The variable race is associated with urinary tract infection (UTI) in children, but it can be replaced with history of UTI and duration of fever in a previously developed prediction tool, que es metformina glibenclamida according to a review published online April 18 in JAMA Pediatrics.
Nader Shaikh, M.D., M.P.H., from the University of Pittsburgh School of Medicine, and colleagues conducted a systematic review of the literature to examine the robustness of the association between race and UTI and examined whether race could be replaced by other variables in a previously developed prediction tool, without adversely affecting its accuracy. Data were included from 16 studies with 17,845 children.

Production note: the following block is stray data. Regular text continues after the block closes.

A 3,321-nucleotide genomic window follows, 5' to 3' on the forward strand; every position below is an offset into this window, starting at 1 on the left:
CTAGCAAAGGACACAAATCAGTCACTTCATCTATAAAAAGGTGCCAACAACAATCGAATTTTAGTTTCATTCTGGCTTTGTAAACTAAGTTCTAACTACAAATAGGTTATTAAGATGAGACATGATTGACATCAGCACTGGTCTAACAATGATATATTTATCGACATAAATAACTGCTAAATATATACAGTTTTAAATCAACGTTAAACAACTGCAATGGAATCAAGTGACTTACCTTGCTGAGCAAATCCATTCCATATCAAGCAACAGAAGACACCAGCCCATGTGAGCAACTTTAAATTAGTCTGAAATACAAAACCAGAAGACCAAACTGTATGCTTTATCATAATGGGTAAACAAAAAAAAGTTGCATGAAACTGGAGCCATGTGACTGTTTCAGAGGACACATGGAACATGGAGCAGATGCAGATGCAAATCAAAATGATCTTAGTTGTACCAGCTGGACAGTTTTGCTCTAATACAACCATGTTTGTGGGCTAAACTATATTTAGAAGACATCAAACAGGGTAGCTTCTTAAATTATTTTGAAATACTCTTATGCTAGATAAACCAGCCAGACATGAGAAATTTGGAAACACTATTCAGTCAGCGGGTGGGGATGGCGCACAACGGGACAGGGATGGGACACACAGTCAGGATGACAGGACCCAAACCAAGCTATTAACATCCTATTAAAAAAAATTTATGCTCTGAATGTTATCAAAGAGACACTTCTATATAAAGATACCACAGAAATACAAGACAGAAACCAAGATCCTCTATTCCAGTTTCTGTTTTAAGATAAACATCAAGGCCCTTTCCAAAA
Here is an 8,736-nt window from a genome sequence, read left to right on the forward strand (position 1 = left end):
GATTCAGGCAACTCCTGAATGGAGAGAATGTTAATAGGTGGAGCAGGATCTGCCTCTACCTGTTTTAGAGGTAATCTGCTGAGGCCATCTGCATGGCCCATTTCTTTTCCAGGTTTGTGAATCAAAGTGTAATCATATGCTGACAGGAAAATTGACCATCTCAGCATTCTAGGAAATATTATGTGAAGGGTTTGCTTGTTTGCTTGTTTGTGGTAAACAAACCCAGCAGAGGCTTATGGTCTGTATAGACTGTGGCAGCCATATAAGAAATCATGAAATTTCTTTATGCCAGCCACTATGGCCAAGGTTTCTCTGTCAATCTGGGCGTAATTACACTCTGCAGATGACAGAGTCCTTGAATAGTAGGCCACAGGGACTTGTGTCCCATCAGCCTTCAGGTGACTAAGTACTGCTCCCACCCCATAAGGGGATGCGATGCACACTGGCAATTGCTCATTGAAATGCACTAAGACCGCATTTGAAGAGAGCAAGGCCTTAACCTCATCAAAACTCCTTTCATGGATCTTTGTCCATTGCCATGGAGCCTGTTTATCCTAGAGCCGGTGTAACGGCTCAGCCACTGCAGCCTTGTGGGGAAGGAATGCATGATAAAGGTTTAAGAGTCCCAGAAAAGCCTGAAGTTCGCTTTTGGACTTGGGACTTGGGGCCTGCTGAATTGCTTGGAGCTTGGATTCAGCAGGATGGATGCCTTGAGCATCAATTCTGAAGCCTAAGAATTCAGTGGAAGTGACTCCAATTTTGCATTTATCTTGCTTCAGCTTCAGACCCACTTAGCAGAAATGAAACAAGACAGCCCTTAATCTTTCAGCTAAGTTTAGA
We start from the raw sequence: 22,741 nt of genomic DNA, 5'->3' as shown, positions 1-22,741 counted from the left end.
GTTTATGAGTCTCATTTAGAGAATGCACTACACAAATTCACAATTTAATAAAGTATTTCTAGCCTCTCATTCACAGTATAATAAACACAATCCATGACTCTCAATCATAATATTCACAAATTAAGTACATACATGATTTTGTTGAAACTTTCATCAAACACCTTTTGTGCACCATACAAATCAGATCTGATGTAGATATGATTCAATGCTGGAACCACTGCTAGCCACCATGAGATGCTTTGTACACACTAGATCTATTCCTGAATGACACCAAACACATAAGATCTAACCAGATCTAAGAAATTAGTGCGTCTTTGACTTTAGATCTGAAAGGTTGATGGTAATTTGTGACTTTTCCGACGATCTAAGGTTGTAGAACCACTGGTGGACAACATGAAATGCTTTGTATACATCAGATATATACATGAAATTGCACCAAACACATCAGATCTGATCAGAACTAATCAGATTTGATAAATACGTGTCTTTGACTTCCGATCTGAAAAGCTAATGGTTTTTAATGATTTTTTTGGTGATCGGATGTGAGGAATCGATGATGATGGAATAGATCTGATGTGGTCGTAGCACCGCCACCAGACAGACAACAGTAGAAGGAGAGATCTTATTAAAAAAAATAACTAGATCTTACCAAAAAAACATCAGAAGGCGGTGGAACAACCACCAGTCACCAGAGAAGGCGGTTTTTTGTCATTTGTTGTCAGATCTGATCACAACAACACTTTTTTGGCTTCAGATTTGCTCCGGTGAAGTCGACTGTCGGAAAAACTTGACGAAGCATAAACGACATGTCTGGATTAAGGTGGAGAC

The researchers found that in the primary analysis, which included 11 studies, the pooled odds ratio of UTI was 2.44-fold higher for non-Black than Black children. In studies with low or very low risk of bias, the corresponding odds ratio was 4.84-fold higher among non-Black versus Black children. A model with similar accuracy resulted when race was replaced with history of UTI and duration of fever (overall sensitivity, specificity, and area under the receiver operating characteristic curve: 96 percent, 35 percent, and 0.80, respectively, for the training cohort; 97 percent, 32 percent, and 0.84, respectively, for the validation cohort).
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